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After starting 2015 poorly, equity markets recovered sharply in February. Much of the market’s attention focused on Europe. Negotiators from Greece and the European Union reached an interim agreement giving Greece enough fiscal breathing room to avert, at least for now, a possible default and exit from the euro. At the same time, the European Central Bank prepared to begin its program of market purchases of fixed income securities, a European version of quantitative easing. Those developments, combined with reasonably favorable economic and corporate news in the US, drew buyers back into the market. The S&P 500 rose sharply, returning +5.75% for the month. The Midcap 400 index returned +5.12%, and the Small Cap 600 index returned +6.03%. [Index returns: Standard and Poors]

Those developments in Europe were also supportive of global equity markets in general, and the MSCI Barra EAFE international equity index returned +6.22% in local currencies. Not surprisingly, the US dollar strengthened relative to the euro, ending February at $1.1197 to the euro, compared to $1.1290 a month earlier. The dollar also strengthened to 119.72 yen, from 117.44 at the end of January. It slipped, however, to $1.5439 against the pound Sterling, from $1.5072 on January 31. EAFE was still strong after taking into account currency movements. The index returned +5.98% in US dollars. [Index returns: MSCI Barra; currency rates: Fed H.10 release]

The reversal in market direction also affected bonds. Interest rates, which fell in January, rose markedly in February. The yield on the two-year US Treasury note ended February at 0.63%, up from 0.47% at the end of January. The 10-year Treasury yield also rose, to 2.00% compared to 1.68% on January 31. Accordingly, bonds sold off, and the Barcap US Aggregate Bond index returned -0.94% for the month. [Index returns: Barclays Capital; Treasury yields: US Treasury]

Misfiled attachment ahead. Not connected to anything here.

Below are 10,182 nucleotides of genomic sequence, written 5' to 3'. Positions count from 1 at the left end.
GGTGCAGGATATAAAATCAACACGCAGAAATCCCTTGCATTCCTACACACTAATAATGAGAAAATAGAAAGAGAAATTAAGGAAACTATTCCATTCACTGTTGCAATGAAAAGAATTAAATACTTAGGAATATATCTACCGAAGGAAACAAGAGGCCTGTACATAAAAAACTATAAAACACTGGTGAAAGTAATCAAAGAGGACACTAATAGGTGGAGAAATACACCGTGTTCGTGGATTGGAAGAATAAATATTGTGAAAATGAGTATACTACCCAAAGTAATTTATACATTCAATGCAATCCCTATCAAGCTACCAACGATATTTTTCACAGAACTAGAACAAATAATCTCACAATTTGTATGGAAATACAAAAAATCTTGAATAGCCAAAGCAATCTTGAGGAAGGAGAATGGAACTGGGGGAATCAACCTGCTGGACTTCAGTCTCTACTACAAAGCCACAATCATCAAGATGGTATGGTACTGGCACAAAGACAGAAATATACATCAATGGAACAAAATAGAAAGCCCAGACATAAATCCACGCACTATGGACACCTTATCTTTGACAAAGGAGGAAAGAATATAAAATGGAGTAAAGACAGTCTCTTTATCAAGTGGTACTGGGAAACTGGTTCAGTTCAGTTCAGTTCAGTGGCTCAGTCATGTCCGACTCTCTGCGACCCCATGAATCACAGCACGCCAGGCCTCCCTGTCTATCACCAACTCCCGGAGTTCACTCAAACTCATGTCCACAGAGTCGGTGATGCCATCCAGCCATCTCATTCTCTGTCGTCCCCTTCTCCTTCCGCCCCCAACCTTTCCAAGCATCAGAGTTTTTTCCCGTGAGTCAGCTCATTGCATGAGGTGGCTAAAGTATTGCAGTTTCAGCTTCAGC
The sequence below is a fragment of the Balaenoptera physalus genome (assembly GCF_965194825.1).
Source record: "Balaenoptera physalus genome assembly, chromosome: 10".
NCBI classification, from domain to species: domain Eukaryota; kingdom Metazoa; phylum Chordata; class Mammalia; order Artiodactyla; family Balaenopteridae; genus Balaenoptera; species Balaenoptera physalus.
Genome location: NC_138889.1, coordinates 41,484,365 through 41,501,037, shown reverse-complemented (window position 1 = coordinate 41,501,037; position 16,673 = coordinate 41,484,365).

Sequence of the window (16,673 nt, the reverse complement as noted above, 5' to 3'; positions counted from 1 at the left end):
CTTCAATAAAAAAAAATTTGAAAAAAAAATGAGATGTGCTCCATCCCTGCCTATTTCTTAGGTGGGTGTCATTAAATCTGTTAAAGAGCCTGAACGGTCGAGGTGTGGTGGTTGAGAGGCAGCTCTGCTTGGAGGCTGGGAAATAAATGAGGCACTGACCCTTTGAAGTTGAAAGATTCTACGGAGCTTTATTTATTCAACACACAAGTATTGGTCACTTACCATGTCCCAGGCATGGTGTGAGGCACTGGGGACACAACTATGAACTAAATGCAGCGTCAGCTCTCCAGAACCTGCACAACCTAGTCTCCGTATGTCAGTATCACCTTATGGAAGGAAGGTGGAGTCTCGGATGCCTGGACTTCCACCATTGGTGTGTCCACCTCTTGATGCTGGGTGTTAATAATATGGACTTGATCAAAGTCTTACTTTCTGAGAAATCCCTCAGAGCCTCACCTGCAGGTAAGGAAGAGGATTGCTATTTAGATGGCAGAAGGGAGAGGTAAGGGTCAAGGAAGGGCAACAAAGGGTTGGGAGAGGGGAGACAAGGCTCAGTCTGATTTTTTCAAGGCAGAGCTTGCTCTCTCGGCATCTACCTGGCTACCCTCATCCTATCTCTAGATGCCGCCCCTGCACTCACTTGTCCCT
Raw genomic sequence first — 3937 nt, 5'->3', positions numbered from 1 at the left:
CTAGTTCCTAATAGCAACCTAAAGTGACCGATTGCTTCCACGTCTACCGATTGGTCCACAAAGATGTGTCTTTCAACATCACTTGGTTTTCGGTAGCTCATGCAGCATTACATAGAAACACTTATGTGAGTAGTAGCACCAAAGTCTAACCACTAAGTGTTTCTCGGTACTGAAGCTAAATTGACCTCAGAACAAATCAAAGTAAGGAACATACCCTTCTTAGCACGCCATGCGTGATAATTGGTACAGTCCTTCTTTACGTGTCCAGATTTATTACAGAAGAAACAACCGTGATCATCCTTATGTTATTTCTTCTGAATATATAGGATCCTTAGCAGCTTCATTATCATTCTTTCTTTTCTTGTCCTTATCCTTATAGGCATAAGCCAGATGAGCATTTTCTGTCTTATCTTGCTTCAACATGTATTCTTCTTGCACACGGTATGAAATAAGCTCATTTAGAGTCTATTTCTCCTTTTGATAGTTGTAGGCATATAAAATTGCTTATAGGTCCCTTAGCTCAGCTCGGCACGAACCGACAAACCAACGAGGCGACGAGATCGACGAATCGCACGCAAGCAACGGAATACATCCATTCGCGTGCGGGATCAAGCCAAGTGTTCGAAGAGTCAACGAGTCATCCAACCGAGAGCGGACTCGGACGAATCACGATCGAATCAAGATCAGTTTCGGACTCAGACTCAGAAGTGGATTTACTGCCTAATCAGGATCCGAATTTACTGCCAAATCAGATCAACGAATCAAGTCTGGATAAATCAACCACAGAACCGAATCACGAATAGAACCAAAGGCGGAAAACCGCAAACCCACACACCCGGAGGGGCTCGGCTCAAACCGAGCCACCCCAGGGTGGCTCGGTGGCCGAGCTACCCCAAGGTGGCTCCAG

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January proved to be yet another month in which economic uncertainties conspired with near-record price levels for stocks to exert downward pressure on the markets. The main economic factors were the startling drop in oil prices and renewed uncertainties about the economic health of the southern Eurozone, particularly Greece. While lower energy prices seem likely to benefit consumers and industrial users, they weighed heavily on both the energy and financial sectors, with the net result that the overall market declined for much of the month. It rallied back briefly around January 22, as European Central Bank president Mario Draghi announced a substantial program of monetary stimulus in Europe. The weak tone returned, however, as mediocre earnings results and economic indicators, along with the election victory in Greece by the party most skeptical of the policies Greece had adopted in exchange for debt relief from the rest of Europe, undermined confidence. For the month, the S&P 500 returned -3.00%. The Mid-cap 400 index returned -1.12%, and the Small-cap 600 returned -3.49%. Growth performed better than value in all capitalization ranges. [Index returns: Standard and Poors]

Largely because of Mr. Draghi’s stimulus program, overseas stocks performed strongly, with the MSCI Barra EAFE international equity index returning +3.00%. With monetary policy in Europe and the US moving in opposite directions, however, the US dollar continued its advance against European currencies. It strengthened to $1.129 against the Euro and $1.5026 against the pound Sterling at January 31, from $1.2101 and $1.5578, respectively, a month earlier. The dollar slipped a bit, to 117.44 from 119.85, against the Japanese yen, but the overall currency effect worked against US investors in overseas stocks. EAFE returned +0.49% in US dollars. [Index returns: MSCI Barra; Currency rates: Federal Reserve H.10 release]

The combination of stock market weakness and concerns that the drop in oil might translate to deflation in the US drove interest rates sharply lower. The yield on the two-year US Treasury note ended January at 0.47%, down from 0.67% at the end of December. The ten-year yield fell even more sharply, to 1.68% at January 31 from 2.17% a month earlier. As a result, bonds performed well, with the BarCap US Aggregate Bond Index returning +2.10% for the month. [Index returns: Barclays Capital; Treasury yields: US Treasury]

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All Market Reviews written by Dr. Jonathan Tiemann. All rights reserved.